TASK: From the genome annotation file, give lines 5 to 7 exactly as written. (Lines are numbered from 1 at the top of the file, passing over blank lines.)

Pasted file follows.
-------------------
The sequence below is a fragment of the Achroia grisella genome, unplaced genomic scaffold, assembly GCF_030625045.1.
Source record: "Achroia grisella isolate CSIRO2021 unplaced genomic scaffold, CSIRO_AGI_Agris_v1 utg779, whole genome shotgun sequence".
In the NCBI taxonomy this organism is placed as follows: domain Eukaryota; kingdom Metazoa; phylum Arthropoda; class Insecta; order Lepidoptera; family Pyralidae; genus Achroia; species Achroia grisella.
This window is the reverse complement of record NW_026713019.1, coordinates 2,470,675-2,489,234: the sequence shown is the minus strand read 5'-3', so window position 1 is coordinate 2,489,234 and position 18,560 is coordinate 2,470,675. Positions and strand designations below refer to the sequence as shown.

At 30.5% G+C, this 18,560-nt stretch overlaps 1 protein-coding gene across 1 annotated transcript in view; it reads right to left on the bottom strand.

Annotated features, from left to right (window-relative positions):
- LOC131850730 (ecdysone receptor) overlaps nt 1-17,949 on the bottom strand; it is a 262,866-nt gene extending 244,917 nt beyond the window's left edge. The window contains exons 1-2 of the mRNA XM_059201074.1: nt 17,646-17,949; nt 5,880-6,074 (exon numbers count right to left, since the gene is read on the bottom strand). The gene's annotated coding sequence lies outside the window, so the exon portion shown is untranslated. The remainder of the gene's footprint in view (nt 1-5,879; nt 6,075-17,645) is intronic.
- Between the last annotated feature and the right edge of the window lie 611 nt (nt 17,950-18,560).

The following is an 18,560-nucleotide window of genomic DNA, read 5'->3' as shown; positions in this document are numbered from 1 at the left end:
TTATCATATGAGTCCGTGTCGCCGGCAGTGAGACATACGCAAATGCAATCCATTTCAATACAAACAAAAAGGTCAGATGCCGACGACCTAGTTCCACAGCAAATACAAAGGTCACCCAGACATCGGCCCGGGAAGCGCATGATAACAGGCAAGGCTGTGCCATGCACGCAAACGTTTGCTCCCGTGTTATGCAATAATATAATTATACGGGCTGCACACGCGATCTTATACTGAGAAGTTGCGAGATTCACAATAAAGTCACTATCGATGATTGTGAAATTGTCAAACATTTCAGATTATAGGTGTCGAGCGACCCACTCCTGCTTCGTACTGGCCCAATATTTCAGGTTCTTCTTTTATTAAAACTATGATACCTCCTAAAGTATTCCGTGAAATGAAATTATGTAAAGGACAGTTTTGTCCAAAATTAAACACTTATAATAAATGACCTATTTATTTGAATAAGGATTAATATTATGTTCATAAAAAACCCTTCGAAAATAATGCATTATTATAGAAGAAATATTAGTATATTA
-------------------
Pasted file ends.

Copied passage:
At 30.5% G+C, this 18,560-nt stretch overlaps 1 protein-coding gene across 1 annotated transcript in view; it reads right to left on the bottom strand.

Annotated features, from left to right (window-relative positions):
- LOC131850730 (ecdysone receptor) overlaps nt 1-17,949 on the bottom strand; it is a 262,866-nt gene extending 244,917 nt beyond the window's left edge. The window contains exons 1-2 of the mRNA XM_059201074.1: nt 17,646-17,949; nt 5,880-6,074 (exon numbers count right to left, since the gene is read on the bottom strand). The gene's annotated coding sequence lies outside the window, so the exon portion shown is untranslated. The remainder of the gene's footprint in view (nt 1-5,879; nt 6,075-17,645) is intronic.